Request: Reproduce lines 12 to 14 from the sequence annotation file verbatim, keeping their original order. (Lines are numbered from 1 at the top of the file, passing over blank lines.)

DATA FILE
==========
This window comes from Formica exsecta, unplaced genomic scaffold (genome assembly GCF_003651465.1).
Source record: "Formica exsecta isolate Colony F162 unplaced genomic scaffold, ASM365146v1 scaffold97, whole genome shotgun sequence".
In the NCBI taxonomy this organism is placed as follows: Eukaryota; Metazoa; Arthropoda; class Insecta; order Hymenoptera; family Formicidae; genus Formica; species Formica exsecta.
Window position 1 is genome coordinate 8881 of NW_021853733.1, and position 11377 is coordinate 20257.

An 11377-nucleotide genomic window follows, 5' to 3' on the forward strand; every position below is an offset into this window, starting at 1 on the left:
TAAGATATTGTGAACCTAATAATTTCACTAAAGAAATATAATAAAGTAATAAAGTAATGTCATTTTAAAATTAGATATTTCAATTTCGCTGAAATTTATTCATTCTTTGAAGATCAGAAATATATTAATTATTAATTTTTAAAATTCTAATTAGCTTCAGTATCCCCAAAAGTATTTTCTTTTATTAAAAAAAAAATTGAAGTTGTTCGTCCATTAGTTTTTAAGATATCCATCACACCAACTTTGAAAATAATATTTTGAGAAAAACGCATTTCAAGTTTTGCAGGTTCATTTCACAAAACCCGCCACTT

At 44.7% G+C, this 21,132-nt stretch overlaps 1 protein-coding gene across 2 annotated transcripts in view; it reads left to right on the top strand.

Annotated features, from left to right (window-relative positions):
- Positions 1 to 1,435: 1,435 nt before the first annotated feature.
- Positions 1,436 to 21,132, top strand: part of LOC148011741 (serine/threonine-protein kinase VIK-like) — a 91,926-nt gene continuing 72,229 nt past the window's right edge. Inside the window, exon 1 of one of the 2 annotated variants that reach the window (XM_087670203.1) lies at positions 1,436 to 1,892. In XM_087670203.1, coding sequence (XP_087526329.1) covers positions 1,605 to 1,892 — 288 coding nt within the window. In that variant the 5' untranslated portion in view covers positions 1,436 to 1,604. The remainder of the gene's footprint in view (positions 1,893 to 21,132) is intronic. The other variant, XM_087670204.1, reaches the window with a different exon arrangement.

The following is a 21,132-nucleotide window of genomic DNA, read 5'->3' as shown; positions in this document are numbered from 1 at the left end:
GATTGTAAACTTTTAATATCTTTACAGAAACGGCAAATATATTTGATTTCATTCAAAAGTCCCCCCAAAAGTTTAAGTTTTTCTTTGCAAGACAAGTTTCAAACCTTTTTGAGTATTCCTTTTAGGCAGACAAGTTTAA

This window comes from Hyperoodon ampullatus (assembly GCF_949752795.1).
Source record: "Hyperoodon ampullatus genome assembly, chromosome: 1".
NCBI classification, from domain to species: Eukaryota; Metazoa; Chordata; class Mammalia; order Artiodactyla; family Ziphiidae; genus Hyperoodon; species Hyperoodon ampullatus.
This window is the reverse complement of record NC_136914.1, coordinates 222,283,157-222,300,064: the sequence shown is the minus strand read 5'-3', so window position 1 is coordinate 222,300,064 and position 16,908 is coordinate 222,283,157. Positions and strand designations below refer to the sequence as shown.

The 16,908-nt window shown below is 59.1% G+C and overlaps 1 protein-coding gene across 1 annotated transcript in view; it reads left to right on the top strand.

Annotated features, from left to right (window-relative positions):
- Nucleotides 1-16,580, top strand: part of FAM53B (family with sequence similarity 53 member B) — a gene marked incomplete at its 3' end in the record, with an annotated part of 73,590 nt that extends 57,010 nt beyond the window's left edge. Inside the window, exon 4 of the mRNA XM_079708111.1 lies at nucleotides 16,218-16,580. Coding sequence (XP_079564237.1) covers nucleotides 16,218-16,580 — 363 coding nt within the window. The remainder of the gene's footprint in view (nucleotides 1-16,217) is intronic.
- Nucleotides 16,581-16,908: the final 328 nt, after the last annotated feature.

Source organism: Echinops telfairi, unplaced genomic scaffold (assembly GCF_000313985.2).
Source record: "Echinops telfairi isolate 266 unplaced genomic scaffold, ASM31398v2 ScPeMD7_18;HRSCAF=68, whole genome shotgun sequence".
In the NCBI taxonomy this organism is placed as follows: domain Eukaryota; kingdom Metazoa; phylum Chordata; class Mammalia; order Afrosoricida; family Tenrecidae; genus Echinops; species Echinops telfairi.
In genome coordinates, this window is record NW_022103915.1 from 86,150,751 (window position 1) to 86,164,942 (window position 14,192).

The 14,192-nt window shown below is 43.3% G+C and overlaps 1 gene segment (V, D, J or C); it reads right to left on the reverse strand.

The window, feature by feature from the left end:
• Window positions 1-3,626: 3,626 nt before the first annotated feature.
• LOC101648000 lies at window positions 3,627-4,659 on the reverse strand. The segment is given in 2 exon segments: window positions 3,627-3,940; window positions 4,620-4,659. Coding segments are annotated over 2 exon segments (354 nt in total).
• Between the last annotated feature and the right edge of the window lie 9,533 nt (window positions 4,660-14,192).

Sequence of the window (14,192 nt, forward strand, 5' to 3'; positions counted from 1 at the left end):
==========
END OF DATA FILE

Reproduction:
GATTGTAAACTTTTAATATCTTTACAGAAACGGCAAATATATTTGATTTCATTCAAAAGTCCCCCCAAAAGTTTAAGTTTTTCTTTGCAAGACAAGTTTCAAACCTTTTTGAGTATTCCTTTTAGGCAGACAAGTTTAA

This window comes from Hyperoodon ampullatus (assembly GCF_949752795.1).
Source record: "Hyperoodon ampullatus genome assembly, chromosome: 1".